As a UX designer, you have the power and duty to inspire positive change. 

To create products that can not only be enjoyed by all of our audiences, but can also be used in a way that is not harmful to others or the planet. 

But moving towards a more inclusive design process often requires a high level of courage on the part of designers. Sometimes this courage takes the form of leading the change in your own team. Sometimes it’s the courage to speak up in the middle of a project, or ask the hard questions no one wants to ask. 

And it always requires finding the courage to advocate for inclusive and accessible designs, planet-minded solutions, and business models that are sustainable.

Courageous Design: Creating Products that Matters

Courageous design is a moral strength to advocate for people and the planet in our designs. 

Recently, we were able to sit down with our very own Crystal Campbell, Mentor Experience Lead here at Designlab, to talk about what it actually means to practice courageous UX design. 

If you’re looking for thought-provoking inspiration about accessibility, inclusivity, and creating designs that matter, this is absolutely the webinar for you: 

About Crystal Campbell: 

Crystal has held leadership roles in Service Design, Innovation, UX, Strategy, Digital Transformation, and User Research across a wider variety of companies and industries including many big banks, Virgin, Skype, Vodafone, Coca-Cola, Microsoft, as well as various U.K. GOV departments and local councils. She is interested in driving planet-centric design practice and understanding how we can be designers with purpose, leaving a positive impact in our pixels.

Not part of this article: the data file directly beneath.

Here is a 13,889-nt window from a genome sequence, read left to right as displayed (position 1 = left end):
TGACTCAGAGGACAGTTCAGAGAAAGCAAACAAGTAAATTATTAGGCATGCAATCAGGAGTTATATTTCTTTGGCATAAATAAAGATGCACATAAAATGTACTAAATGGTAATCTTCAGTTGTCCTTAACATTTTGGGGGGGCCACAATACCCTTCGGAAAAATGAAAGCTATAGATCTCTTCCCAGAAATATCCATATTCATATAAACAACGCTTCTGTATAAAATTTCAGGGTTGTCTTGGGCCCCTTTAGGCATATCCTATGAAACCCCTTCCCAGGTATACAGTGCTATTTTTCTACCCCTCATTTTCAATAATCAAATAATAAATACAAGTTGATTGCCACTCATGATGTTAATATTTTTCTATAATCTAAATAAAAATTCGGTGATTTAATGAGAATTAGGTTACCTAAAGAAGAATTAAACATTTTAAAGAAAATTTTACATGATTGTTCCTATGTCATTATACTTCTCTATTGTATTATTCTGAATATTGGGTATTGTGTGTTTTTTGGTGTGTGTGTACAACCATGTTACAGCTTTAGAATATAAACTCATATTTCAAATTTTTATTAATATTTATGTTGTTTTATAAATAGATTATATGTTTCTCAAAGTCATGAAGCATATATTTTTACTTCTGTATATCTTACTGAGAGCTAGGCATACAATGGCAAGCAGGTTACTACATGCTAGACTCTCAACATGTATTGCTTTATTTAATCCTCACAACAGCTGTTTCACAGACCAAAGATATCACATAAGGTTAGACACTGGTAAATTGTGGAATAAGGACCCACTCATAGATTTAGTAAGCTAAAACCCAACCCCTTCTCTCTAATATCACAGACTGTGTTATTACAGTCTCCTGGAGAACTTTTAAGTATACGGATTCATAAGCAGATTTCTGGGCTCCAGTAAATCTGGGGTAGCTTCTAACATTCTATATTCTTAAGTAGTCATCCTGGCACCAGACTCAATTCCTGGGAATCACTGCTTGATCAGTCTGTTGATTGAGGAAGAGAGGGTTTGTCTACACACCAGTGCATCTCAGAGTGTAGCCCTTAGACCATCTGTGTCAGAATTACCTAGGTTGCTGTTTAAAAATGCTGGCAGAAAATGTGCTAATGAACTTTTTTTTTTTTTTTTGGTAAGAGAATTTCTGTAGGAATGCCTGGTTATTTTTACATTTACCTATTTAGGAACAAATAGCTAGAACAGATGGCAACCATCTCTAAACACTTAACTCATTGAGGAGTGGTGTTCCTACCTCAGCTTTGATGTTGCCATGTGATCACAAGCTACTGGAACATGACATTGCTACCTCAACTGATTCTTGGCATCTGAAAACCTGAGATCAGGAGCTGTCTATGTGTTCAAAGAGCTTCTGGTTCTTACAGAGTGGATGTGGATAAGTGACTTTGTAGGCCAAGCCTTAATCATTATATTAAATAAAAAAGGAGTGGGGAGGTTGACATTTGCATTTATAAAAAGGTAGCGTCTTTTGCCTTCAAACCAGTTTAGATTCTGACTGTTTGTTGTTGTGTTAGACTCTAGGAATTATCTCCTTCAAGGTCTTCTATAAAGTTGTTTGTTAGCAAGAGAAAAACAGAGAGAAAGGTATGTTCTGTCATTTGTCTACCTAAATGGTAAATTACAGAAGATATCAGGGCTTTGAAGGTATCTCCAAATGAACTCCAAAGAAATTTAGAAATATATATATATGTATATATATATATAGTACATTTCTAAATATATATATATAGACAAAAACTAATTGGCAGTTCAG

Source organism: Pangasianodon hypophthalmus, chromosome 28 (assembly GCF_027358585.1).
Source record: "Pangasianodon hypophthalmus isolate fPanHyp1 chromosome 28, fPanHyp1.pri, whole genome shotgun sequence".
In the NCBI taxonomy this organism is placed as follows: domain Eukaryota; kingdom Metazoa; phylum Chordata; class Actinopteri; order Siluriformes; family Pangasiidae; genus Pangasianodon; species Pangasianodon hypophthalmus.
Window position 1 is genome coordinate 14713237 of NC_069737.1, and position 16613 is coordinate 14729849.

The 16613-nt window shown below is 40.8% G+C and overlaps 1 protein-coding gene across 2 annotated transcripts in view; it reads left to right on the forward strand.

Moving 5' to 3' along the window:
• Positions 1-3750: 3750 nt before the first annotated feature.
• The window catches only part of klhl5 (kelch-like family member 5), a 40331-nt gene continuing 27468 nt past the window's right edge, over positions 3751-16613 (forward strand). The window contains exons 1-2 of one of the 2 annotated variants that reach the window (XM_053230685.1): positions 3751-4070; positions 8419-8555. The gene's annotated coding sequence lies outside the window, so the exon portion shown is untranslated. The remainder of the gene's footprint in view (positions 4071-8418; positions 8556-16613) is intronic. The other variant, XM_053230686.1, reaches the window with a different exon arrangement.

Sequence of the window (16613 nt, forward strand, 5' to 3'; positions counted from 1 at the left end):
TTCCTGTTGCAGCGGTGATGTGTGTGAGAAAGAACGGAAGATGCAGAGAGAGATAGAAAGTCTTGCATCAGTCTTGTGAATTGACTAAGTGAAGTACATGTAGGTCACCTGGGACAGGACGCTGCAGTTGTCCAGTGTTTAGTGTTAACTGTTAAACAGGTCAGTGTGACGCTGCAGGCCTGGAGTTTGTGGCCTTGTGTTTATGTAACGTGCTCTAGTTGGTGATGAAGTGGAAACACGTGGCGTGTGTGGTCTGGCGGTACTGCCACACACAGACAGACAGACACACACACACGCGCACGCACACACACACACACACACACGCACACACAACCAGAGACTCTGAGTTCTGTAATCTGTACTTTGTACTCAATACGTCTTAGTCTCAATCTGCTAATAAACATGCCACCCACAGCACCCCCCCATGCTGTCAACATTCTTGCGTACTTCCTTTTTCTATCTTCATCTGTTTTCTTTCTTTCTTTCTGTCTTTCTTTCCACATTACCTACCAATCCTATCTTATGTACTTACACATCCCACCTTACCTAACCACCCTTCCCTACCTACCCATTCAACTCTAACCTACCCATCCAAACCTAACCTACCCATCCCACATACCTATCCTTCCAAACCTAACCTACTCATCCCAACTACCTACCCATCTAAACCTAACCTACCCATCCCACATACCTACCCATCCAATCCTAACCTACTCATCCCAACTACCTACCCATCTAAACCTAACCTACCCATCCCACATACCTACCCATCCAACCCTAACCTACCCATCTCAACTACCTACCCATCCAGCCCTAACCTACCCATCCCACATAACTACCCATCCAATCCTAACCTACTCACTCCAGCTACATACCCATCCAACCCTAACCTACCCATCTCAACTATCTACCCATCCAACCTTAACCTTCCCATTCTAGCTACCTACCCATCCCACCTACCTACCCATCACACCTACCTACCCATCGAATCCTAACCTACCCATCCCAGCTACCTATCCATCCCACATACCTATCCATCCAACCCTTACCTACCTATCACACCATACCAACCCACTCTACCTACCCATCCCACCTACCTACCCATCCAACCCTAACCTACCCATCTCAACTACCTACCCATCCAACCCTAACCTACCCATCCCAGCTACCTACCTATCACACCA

What is Accessibility in Design? 

Accessibility and inclusivity in design is about making products and services that work for everyone, regardless of their background or circumstance.
When you design with accessibility in mind from the start, you create an environment where everyone can benefit from the product or service, not just those who don’t have any disabilities.

Why is Accessibility Important?

For users, accessibility in UX design means they can use the product or service without having to worry about whether it will work for them. It means that those who have low visibility or color blindness, require screen readers, etc., can still access the information and overall experience of your product. 

On the business side of the equation, designing with accessibility in mind means that you can reach a wider range of customers, and are not imposing barriers because of a poorly thought out design or flow. 

A List of 65 Design Accessibility Resources